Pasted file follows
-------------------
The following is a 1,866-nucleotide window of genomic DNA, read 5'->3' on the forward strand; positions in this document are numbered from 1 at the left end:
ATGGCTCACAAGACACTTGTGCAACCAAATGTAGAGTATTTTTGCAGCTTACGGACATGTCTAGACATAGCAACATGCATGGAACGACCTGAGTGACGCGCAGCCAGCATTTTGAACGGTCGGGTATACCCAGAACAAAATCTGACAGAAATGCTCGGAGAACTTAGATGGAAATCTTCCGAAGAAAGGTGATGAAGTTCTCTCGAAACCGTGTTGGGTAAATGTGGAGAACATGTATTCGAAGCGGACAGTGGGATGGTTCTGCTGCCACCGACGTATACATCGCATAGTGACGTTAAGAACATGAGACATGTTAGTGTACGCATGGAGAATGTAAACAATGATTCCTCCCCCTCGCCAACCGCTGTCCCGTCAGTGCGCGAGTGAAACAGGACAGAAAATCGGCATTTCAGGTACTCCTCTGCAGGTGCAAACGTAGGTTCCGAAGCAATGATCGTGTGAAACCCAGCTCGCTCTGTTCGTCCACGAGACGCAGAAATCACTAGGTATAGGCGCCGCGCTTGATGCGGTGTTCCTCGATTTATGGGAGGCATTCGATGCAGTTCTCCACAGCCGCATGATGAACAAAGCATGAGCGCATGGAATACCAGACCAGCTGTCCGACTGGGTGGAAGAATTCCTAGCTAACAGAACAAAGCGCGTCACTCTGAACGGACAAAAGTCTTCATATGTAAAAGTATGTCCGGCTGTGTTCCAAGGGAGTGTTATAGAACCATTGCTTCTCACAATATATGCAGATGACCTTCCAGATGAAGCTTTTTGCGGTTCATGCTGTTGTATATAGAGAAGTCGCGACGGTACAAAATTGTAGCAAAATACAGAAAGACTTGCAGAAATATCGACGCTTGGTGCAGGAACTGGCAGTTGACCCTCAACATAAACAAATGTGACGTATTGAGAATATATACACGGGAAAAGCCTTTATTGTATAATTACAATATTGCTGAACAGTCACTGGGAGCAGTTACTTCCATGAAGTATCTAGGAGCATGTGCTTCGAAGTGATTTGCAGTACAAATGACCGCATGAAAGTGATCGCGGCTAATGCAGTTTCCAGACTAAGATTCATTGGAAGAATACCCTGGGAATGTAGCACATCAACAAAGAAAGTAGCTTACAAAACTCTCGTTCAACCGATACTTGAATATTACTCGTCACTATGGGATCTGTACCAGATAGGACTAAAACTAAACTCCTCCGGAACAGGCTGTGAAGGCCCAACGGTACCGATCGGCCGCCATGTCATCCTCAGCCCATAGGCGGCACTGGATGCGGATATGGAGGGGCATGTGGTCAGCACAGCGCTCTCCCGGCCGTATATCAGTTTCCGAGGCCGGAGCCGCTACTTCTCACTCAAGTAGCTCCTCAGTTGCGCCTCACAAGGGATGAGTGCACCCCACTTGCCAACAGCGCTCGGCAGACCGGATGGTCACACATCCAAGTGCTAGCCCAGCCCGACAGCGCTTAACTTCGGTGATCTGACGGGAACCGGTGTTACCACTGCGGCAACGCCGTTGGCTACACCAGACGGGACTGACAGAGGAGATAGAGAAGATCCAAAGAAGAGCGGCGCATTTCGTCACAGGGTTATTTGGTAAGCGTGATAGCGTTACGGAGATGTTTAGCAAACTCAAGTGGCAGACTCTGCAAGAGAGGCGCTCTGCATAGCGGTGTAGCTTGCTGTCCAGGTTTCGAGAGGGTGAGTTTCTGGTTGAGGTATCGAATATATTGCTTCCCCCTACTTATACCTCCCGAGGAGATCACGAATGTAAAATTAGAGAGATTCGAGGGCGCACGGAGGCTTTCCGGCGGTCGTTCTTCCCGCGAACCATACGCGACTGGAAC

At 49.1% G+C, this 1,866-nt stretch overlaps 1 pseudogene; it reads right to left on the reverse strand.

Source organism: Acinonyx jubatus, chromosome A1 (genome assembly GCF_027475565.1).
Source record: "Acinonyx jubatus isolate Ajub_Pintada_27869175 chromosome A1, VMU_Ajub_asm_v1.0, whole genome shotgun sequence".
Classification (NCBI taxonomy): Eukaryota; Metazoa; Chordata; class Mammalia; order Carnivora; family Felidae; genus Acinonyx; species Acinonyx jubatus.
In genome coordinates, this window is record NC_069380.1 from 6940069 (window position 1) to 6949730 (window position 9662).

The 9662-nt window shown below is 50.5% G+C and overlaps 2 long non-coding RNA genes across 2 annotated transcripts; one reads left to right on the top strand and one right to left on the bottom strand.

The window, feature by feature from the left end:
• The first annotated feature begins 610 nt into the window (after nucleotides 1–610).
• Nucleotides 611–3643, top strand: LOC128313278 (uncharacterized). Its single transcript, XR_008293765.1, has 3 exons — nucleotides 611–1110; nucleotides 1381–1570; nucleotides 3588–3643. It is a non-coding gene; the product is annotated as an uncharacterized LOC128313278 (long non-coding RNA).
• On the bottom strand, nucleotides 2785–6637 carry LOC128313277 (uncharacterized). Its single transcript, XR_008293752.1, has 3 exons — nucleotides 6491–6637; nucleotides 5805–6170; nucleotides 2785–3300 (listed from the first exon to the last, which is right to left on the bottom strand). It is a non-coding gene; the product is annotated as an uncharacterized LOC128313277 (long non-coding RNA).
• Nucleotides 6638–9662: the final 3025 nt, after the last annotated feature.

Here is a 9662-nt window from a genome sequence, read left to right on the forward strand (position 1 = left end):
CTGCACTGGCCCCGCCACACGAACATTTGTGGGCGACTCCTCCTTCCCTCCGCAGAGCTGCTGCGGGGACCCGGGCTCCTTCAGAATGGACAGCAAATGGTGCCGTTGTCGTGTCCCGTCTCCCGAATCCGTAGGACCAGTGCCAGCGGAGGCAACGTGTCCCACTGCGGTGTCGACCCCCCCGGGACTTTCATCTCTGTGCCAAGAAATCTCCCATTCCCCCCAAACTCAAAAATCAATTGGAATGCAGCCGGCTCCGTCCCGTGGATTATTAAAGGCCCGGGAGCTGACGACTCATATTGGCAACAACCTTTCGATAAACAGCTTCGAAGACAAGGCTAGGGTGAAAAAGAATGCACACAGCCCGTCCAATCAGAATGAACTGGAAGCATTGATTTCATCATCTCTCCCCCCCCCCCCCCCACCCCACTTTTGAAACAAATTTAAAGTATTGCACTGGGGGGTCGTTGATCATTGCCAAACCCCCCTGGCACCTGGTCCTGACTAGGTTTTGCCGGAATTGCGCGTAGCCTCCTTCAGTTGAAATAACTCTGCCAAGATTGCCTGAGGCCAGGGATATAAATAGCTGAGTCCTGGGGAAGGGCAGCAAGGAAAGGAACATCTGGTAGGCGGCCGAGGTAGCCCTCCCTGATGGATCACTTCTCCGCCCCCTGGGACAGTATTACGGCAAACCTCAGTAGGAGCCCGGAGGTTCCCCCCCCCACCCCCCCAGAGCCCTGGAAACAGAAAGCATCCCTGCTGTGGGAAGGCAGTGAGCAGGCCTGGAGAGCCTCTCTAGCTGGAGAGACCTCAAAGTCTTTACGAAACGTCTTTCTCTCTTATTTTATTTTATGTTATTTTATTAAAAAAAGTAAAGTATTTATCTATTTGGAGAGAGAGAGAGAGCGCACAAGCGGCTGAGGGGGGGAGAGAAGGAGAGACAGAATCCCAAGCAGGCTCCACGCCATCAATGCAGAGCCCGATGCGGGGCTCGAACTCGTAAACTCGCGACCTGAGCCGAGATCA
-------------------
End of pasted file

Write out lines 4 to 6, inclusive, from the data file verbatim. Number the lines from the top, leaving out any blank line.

Source organism: Acinonyx jubatus, chromosome A1 (genome assembly GCF_027475565.1).
Source record: "Acinonyx jubatus isolate Ajub_Pintada_27869175 chromosome A1, VMU_Ajub_asm_v1.0, whole genome shotgun sequence".
Classification (NCBI taxonomy): Eukaryota; Metazoa; Chordata; class Mammalia; order Carnivora; family Felidae; genus Acinonyx; species Acinonyx jubatus.